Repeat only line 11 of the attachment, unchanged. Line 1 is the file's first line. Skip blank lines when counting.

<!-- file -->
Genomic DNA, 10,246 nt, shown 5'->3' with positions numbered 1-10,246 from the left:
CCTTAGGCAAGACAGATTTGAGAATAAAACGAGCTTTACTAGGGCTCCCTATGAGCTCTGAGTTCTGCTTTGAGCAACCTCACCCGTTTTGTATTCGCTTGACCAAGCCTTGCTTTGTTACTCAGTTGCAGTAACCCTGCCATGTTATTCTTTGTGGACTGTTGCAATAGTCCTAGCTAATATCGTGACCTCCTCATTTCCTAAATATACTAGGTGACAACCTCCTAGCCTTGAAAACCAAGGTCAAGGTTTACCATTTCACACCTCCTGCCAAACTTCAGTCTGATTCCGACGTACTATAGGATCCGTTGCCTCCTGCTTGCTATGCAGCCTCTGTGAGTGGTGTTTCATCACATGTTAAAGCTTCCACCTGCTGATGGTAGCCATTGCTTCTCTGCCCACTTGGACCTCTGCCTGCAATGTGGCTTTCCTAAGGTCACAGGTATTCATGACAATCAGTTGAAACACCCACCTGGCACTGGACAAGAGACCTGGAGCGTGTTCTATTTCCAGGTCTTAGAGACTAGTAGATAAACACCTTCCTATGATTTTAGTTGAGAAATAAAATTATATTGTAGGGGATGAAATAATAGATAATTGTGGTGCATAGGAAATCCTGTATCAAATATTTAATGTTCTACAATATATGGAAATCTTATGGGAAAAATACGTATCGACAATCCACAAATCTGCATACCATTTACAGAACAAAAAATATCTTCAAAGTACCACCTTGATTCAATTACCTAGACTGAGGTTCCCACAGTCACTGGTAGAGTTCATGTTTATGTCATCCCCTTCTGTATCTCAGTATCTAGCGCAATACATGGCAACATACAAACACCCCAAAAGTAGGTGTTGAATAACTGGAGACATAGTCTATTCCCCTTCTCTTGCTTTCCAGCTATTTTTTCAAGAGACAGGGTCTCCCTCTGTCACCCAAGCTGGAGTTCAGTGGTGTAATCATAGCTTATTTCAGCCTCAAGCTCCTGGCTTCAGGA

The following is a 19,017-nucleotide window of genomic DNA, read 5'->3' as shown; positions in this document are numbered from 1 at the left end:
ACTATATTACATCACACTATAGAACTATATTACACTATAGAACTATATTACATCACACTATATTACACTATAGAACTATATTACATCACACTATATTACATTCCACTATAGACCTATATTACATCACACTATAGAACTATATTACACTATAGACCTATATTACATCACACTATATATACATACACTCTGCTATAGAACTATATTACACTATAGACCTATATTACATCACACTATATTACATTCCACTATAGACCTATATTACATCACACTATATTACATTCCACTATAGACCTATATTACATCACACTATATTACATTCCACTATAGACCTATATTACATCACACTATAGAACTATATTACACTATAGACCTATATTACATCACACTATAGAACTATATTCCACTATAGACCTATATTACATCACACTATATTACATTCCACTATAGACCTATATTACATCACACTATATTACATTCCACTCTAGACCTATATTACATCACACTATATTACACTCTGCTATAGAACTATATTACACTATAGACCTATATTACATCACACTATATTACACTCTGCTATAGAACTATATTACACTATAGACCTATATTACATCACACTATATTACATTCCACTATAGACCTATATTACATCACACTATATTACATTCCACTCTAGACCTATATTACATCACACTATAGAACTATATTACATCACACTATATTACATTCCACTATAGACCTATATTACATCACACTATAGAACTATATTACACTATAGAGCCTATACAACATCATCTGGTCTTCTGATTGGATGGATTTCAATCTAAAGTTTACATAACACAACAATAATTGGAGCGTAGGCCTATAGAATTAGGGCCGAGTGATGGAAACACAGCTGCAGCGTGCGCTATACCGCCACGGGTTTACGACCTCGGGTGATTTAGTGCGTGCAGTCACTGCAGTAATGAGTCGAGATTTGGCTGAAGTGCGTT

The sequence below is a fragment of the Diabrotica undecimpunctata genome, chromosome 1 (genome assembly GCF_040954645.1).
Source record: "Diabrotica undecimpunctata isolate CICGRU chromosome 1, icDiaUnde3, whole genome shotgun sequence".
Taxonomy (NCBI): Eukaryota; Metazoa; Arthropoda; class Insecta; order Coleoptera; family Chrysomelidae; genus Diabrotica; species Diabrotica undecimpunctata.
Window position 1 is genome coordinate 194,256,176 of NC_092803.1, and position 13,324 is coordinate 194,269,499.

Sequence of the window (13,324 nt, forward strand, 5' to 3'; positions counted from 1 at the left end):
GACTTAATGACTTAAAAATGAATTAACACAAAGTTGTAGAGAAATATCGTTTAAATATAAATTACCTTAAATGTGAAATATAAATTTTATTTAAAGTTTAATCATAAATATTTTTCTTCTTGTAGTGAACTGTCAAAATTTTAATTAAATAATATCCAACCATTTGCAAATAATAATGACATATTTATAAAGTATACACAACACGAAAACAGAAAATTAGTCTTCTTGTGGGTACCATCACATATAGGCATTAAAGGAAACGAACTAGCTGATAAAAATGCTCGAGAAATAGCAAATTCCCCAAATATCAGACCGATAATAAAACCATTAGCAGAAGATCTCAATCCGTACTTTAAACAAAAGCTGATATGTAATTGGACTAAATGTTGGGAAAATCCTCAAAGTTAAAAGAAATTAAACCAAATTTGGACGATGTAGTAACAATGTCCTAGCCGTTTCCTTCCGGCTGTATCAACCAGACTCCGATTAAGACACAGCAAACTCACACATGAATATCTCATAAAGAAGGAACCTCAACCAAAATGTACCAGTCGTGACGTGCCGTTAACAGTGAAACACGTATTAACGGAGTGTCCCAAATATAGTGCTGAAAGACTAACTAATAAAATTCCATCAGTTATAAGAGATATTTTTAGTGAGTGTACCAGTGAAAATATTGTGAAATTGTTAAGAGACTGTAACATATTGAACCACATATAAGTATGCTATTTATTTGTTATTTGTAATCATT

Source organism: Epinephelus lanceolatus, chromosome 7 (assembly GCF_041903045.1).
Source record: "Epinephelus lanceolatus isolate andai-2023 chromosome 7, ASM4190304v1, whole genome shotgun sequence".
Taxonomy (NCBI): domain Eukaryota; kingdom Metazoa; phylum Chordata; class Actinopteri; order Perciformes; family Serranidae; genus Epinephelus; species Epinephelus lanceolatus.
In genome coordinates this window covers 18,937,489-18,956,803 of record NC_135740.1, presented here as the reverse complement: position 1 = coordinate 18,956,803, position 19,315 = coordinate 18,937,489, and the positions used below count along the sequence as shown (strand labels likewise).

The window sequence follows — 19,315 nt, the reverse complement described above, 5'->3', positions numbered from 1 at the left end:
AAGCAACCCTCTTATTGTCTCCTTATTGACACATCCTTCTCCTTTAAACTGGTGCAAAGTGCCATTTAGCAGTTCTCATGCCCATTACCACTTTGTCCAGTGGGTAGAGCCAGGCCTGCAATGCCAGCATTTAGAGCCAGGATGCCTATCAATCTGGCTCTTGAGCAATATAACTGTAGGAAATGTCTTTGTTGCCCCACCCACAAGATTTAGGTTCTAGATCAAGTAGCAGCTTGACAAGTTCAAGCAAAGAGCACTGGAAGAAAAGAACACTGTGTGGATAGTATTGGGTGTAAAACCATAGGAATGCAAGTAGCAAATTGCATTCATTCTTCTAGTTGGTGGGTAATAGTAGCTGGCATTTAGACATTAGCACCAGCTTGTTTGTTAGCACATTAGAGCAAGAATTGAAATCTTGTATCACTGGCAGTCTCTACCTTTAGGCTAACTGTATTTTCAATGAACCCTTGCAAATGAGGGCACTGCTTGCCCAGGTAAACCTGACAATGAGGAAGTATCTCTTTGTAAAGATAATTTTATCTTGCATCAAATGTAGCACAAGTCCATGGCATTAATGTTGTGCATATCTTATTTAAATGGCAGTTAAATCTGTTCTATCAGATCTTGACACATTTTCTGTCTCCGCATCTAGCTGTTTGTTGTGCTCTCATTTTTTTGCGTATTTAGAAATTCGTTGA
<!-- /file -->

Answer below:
Source organism: Epinephelus lanceolatus, chromosome 7 (assembly GCF_041903045.1).